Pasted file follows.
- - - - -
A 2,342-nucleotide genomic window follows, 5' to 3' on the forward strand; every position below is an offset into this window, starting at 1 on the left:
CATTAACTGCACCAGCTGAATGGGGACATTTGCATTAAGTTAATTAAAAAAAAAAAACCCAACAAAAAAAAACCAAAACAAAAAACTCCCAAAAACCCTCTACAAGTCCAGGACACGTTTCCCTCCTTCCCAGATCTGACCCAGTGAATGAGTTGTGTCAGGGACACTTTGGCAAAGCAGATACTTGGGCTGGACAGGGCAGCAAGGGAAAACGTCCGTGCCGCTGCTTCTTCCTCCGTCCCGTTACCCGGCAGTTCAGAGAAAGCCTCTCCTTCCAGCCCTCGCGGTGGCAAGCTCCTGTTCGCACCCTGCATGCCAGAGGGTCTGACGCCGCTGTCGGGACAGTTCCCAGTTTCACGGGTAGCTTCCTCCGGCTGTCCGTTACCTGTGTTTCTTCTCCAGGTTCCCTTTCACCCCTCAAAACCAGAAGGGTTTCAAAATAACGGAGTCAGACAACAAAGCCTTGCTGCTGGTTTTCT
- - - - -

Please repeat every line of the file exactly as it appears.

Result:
A 2,342-nucleotide genomic window follows, 5' to 3' on the forward strand; every position below is an offset into this window, starting at 1 on the left:
CATTAACTGCACCAGCTGAATGGGGACATTTGCATTAAGTTAATTAAAAAAAAAAAACCCAACAAAAAAAAACCAAAACAAAAAACTCCCAAAAACCCTCTACAAGTCCAGGACACGTTTCCCTCCTTCCCAGATCTGACCCAGTGAATGAGTTGTGTCAGGGACACTTTGGCAAAGCAGATACTTGGGCTGGACAGGGCAGCAAGGGAAAACGTCCGTGCCGCTGCTTCTTCCTCCGTCCCGTTACCCGGCAGTTCAGAGAAAGCCTCTCCTTCCAGCCCTCGCGGTGGCAAGCTCCTGTTCGCACCCTGCATGCCAGAGGGTCTGACGCCGCTGTCGGGACAGTTCCCAGTTTCACGGGTAGCTTCCTCCGGCTGTCCGTTACCTGTGTTTCTTCTCCAGGTTCCCTTTCACCCCTCAAAACCAGAAGGGTTTCAAAATAACGGAGTCAGACAACAAAGCCTTGCTGCTGGTTTTCT